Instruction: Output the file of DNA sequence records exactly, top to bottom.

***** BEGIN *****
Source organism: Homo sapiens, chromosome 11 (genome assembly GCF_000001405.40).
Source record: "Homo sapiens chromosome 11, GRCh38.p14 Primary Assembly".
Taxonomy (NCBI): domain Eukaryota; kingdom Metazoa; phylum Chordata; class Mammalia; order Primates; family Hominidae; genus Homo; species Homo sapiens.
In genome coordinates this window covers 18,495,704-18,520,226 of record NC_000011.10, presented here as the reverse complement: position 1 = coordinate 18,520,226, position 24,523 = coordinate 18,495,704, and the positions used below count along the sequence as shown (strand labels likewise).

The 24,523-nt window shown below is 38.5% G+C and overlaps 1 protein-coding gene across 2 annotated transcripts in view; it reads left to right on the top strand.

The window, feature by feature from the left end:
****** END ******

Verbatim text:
Source organism: Homo sapiens, chromosome 11 (genome assembly GCF_000001405.40).
Source record: "Homo sapiens chromosome 11, GRCh38.p14 Primary Assembly".
Taxonomy (NCBI): domain Eukaryota; kingdom Metazoa; phylum Chordata; class Mammalia; order Primates; family Hominidae; genus Homo; species Homo sapiens.
In genome coordinates this window covers 18,495,704-18,520,226 of record NC_000011.10, presented here as the reverse complement: position 1 = coordinate 18,520,226, position 24,523 = coordinate 18,495,704, and the positions used below count along the sequence as shown (strand labels likewise).

The 24,523-nt window shown below is 38.5% G+C and overlaps 1 protein-coding gene across 2 annotated transcripts in view; it reads left to right on the top strand.

The window, feature by feature from the left end: